Saturday, November 29, 2008

Café Clock & Women

Café Clock is a great new addition to the Fes medina. It’s a coffee house that spans all three floors (and roof terrace) of an old house located right behind the water clocks on the Tala’a Kbira – right across from the Madrasa Bou Inania. The British owner, a young blond man named Mike, has decorated the place from top to bottom with tasteful Arabic calligraphy on the walls as well as Moroccan items and fabrics that beautifully bring out the traditional interior architecture of this house – the floor and wall mosaics, the patterned plaster, the wrought-iron bars in the windows. On the ground floor is a big kitchen that serves anything from regular coffee shop fare – (mint) tea, coffee in a number of varieties, café au lait, hot chocolate, juices, milk – to sandwiches (panini), harira (Moroccan soup), pastries, and the likes. It’s open late, for medina standards, and offers wifi internet – a serious luxury, in Morocco – as well as a library.

What makes Café clock even more interesting is that it functions also as a pseudo-cultural center. The café itself organizes activities that range from Moroccan hip hop concerts to belly dancing lessons, henna-painting, and art exhibits. In addition to that, café clock provides space for meetings and other activities organized by students from around the area – Moroccan as well as foreign. For instance, my friend Hatim and some of his colleagues from the English department at his university host weekly discussion groups here. Topics vary each week, but concern issues of religion, culture, and politics as they relate to Morocco, and Morocco’s relationship with the modern world. These meeting serve a threefold purpose. For Moroccan participants, it’s a chance to practice their English. For the foreign students who also attend, it’s a chance to learn something about Moroccan society and ways of thinking – and for all, it’s a chance to engage in interesting and relevant discussion.

Yesterday afternoon, the topic was “Moroccan women between tradition and modernity,” and Hatim had invited me to come because he thought I would have something to contribute. Which I did – but there was even more that I learned.

There were many of us: gathered around a long, rectangular table in a room on the second floor of the café, we totaled about five Moroccan women, eight or nine Moroccan men, three foreign women (me included), and two foreign men. Guided by questions concerning what constitutes a traditional woman, what constitutes a modern one, and what the difference is in between these two, we developed a very interesting discussion. For instance, after a few initial remarks about the issue, one of the Moroccan girls posed the following question to the group: has a woman really lost her value and dignity with all the social changes of the past decade, as many people argue? Clearly aimed at them, a number of boys immediately asserted that of course they’d be happy to let their wives work – but it was clearly a difficult question that they did not have a real answer for.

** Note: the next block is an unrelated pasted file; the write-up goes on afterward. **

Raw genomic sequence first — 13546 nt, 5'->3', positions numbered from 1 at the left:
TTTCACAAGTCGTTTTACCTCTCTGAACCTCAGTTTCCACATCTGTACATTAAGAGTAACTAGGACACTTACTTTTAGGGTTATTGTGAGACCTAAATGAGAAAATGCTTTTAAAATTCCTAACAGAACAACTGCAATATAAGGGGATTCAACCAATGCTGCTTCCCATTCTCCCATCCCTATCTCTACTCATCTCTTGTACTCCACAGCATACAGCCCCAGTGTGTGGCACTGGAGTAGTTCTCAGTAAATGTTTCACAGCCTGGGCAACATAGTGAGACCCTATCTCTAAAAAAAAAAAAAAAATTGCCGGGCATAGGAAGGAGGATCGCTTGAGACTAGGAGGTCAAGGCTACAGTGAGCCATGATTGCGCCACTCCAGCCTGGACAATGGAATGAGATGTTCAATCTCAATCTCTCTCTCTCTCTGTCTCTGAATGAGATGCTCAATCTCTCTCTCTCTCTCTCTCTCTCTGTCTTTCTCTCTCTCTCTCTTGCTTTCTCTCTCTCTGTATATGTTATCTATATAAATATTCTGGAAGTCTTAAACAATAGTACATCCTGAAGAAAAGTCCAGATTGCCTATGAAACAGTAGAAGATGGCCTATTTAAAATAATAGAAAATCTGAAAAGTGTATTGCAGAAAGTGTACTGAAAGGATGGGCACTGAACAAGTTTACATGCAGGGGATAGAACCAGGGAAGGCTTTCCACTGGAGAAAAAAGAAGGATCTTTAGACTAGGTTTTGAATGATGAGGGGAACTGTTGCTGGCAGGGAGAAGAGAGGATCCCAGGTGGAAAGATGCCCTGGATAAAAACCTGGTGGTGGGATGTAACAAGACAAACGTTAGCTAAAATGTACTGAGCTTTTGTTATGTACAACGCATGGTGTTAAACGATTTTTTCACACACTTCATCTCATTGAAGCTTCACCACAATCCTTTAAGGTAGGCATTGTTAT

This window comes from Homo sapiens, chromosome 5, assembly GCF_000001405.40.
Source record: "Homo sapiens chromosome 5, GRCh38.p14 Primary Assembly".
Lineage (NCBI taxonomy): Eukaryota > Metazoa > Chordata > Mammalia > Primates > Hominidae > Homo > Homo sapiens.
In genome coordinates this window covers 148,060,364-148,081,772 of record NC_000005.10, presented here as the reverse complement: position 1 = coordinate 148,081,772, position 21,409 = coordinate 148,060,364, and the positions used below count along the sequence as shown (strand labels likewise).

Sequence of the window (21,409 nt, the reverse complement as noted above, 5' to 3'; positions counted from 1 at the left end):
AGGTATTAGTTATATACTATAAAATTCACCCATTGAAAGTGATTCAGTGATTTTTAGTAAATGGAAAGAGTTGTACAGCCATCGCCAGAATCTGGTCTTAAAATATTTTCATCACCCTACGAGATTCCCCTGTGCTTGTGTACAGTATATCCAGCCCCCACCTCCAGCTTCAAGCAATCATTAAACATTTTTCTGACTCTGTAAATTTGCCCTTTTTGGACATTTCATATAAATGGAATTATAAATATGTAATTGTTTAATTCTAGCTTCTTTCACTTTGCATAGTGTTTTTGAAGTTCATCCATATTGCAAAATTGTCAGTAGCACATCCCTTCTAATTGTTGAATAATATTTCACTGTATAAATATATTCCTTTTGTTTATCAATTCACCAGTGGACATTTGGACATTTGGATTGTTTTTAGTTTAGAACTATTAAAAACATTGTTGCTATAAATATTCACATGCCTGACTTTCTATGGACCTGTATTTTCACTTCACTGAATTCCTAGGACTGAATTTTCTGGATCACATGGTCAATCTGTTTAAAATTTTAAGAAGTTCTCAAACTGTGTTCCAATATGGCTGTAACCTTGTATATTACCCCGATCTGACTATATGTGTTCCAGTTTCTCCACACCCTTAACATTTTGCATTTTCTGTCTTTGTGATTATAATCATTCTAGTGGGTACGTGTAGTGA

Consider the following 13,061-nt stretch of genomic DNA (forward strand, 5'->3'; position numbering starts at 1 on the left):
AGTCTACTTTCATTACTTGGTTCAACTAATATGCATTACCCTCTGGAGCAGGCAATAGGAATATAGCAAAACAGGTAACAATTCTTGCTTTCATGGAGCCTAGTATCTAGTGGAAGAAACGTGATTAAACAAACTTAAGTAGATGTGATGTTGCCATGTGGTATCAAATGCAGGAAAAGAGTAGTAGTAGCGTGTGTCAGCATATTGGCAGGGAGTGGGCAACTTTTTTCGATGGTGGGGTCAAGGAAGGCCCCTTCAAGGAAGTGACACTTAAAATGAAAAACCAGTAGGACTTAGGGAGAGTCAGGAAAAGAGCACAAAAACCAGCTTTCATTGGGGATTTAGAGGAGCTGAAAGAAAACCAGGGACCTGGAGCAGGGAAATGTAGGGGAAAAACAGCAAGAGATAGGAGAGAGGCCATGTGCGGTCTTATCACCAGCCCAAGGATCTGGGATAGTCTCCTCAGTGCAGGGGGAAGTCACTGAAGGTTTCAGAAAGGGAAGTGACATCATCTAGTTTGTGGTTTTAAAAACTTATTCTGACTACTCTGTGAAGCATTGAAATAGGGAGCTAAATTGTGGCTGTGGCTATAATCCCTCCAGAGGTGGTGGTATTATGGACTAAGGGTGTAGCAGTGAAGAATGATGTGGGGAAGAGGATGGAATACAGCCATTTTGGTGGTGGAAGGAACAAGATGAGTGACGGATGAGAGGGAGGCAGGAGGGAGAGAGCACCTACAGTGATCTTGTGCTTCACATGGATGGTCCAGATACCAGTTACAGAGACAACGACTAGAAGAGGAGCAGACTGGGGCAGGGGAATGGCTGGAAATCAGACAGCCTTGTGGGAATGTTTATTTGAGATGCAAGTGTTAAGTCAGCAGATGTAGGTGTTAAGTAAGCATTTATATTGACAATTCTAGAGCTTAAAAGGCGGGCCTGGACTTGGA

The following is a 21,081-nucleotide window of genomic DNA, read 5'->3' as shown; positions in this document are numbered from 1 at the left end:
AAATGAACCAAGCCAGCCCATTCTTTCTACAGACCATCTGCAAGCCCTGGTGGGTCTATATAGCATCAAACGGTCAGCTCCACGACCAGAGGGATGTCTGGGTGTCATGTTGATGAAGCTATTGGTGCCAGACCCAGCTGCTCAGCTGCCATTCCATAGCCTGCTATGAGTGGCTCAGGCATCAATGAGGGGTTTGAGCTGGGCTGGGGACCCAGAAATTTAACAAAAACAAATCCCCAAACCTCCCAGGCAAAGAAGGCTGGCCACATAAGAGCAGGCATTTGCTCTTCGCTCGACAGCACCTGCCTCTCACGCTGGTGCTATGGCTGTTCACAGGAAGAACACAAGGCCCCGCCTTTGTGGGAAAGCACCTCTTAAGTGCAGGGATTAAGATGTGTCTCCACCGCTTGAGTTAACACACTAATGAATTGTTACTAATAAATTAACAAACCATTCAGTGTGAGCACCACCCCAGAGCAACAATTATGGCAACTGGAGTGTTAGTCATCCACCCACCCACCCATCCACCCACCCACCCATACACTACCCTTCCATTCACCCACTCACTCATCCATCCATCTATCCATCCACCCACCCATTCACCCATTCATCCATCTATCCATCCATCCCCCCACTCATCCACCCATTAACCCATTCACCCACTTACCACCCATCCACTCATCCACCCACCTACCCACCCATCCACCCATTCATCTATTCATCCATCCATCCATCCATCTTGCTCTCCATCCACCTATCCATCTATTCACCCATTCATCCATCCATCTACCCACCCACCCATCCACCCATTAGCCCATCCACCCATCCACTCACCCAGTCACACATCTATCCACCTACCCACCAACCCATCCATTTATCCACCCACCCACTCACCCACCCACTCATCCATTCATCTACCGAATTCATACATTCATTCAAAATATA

This led us into a discussion of a much more general topic: what is ‘valuable’ anyway, what is not, and how does that distinction map onto the juxtaposition between tradition and modernity?* This is a question Moroccans – like, I think, everyone else on earth – are struggling with. We all tend to equate ‘tradition’ with value, and ‘modernity’ with dangerous change. At heart, our wariness of the unknown always renders us a little conservative. And we are always a little skeptical in answering these types of questions: can change ever have value? Can change even happen without jeopardizing the values of tradition?

In Morocco (as in many other places), ‘tradition’ (taqlid) as well as ‘values’ are also very much linked to ‘religion’, and modernity is often seen as a threat to Islam – all of which adds to the ambiguity and suspicion with which modernity is eyed. And so linked to the question of how values relate to tradition and how both of those relate to modernity, is also always the question of where religion fits into all this. How is it related to culture, and how, therefore, is it affected by social change?

The Moroccan men present at our discussion actually invoked religion a fair amount in our discussion about a woman’s value – and it became clear that this is where their difficulty in defining women’s value came from. They all expressed a kind of distinction that went something like this: “for me, of course it would be good if my wife worked. But strictly speaking, Islam does actually say that a wife has to ask her husband’s permission to do anything.” It seemed like a sort of hedge on their part: they want to come across as modern, progressive, equality-oriented… but also cannot let go of the cultural legitimacy that an identification with Islam (and tradition) conveys.

Because the thing is that tradition, and religion ARE culture in Morocco. Tradition and religion completely define Moroccan identity – being Moroccan means valuing its traditions and therefore, claiming adherence to tradition is a way of claiming Moroccanness. It cannot be let go. Rejecting tradition means risking a loss of legitimacy as a respectable member of society. I think this essentially goes for any country on earth, although I do get the sense that Morocco, as a country, seems highly preoccupied with its sense of identity and uniqueness. Perhaps because it is a postcolonial society, perhaps because it is involved in so much internal change, perhaps both. With so many ongoing reforms, it seems natural, I guess, that society as a whole comes to wonder, how much and how can we change without changing who we are – what exactly is it that lies at the heart of our identity?